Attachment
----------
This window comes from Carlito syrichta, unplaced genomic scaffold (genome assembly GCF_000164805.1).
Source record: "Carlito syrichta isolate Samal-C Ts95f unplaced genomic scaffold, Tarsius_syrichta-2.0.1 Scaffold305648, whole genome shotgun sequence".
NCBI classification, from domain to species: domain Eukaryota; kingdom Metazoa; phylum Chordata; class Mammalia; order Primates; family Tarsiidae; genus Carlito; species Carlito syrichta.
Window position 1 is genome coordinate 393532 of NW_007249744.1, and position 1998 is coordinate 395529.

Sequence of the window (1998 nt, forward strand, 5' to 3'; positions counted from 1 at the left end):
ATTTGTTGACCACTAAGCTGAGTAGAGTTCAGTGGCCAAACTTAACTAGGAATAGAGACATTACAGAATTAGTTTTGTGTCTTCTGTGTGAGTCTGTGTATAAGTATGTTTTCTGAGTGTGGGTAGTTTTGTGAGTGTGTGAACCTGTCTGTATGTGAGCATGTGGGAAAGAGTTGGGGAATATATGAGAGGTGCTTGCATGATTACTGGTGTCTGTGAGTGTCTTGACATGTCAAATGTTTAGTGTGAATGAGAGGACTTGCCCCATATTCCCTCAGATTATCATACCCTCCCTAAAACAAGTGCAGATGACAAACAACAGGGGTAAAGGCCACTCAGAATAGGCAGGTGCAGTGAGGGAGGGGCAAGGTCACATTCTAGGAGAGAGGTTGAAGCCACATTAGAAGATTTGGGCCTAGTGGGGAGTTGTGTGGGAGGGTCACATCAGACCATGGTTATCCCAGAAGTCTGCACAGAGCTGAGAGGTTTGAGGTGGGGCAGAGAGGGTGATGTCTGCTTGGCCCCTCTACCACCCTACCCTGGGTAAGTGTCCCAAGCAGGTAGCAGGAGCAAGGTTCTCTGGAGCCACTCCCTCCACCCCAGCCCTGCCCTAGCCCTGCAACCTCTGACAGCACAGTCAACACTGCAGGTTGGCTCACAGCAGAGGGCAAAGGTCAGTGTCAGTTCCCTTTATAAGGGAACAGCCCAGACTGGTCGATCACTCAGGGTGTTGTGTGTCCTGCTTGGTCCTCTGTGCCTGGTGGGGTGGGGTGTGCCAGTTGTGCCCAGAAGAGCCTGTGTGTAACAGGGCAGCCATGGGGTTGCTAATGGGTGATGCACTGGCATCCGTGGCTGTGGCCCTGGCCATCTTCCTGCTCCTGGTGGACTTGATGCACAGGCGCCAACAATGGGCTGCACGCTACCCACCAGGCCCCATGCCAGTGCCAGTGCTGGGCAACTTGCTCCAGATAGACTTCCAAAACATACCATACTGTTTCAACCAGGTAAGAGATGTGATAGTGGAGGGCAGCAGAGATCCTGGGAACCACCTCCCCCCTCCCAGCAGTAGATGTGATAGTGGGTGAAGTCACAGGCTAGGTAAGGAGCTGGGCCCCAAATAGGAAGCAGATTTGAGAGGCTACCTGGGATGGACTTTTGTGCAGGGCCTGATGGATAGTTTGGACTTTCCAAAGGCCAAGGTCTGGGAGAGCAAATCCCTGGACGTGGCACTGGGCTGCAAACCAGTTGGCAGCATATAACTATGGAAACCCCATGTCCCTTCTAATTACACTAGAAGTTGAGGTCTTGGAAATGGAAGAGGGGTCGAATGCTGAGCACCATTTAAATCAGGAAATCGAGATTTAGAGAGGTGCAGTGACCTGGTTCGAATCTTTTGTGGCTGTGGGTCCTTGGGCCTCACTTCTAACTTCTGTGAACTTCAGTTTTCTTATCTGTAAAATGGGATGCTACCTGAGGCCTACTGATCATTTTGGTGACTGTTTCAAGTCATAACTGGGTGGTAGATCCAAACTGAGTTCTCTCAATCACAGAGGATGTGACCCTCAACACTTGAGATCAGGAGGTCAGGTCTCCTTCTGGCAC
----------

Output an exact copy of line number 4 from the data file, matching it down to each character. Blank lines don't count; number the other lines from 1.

Window position 1 is genome coordinate 393532 of NW_007249744.1, and position 1998 is coordinate 395529.